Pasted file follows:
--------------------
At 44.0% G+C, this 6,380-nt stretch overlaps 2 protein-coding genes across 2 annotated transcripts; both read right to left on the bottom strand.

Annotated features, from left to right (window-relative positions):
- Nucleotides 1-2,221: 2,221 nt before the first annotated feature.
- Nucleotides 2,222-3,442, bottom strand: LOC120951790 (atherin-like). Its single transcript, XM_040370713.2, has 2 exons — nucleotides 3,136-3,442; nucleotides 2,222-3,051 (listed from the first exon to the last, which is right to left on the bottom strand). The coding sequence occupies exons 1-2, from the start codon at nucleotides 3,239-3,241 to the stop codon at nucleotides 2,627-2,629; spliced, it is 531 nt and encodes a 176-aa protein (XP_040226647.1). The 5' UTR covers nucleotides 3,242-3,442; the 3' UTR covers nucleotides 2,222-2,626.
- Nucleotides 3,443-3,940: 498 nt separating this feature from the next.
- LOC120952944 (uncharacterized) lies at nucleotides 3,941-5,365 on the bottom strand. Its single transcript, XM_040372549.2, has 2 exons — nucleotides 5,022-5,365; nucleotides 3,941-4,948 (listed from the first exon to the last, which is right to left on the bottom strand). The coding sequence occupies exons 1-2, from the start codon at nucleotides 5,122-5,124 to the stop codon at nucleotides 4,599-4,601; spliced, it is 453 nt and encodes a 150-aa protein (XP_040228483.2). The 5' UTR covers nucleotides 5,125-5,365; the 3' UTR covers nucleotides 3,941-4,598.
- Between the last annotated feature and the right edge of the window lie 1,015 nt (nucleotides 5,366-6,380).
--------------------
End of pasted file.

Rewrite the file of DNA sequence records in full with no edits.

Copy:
At 44.0% G+C, this 6,380-nt stretch overlaps 2 protein-coding genes across 2 annotated transcripts; both read right to left on the bottom strand.

Annotated features, from left to right (window-relative positions):
- Nucleotides 1-2,221: 2,221 nt before the first annotated feature.
- Nucleotides 2,222-3,442, bottom strand: LOC120951790 (atherin-like). Its single transcript, XM_040370713.2, has 2 exons — nucleotides 3,136-3,442; nucleotides 2,222-3,051 (listed from the first exon to the last, which is right to left on the bottom strand). The coding sequence occupies exons 1-2, from the start codon at nucleotides 3,239-3,241 to the stop codon at nucleotides 2,627-2,629; spliced, it is 531 nt and encodes a 176-aa protein (XP_040226647.1). The 5' UTR covers nucleotides 3,242-3,442; the 3' UTR covers nucleotides 2,222-2,626.
- Nucleotides 3,443-3,940: 498 nt separating this feature from the next.
- LOC120952944 (uncharacterized) lies at nucleotides 3,941-5,365 on the bottom strand. Its single transcript, XM_040372549.2, has 2 exons — nucleotides 5,022-5,365; nucleotides 3,941-4,948 (listed from the first exon to the last, which is right to left on the bottom strand). The coding sequence occupies exons 1-2, from the start codon at nucleotides 5,122-5,124 to the stop codon at nucleotides 4,599-4,601; spliced, it is 453 nt and encodes a 150-aa protein (XP_040228483.2). The 5' UTR covers nucleotides 5,125-5,365; the 3' UTR covers nucleotides 3,941-4,598.
- Between the last annotated feature and the right edge of the window lie 1,015 nt (nucleotides 5,366-6,380).